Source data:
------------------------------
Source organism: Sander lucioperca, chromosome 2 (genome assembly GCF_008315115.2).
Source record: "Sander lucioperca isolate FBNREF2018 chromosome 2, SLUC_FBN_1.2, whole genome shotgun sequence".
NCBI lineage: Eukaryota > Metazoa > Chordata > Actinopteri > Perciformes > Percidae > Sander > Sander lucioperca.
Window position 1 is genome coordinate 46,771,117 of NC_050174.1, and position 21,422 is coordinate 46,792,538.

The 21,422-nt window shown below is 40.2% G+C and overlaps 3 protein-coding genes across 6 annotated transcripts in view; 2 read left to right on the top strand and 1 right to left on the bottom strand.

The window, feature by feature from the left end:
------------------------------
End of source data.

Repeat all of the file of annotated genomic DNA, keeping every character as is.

Source organism: Sander lucioperca, chromosome 2 (genome assembly GCF_008315115.2).
Source record: "Sander lucioperca isolate FBNREF2018 chromosome 2, SLUC_FBN_1.2, whole genome shotgun sequence".
NCBI lineage: Eukaryota > Metazoa > Chordata > Actinopteri > Perciformes > Percidae > Sander > Sander lucioperca.
Window position 1 is genome coordinate 46,771,117 of NC_050174.1, and position 21,422 is coordinate 46,792,538.

The 21,422-nt window shown below is 40.2% G+C and overlaps 3 protein-coding genes across 6 annotated transcripts in view; 2 read left to right on the top strand and 1 right to left on the bottom strand.

The window, feature by feature from the left end: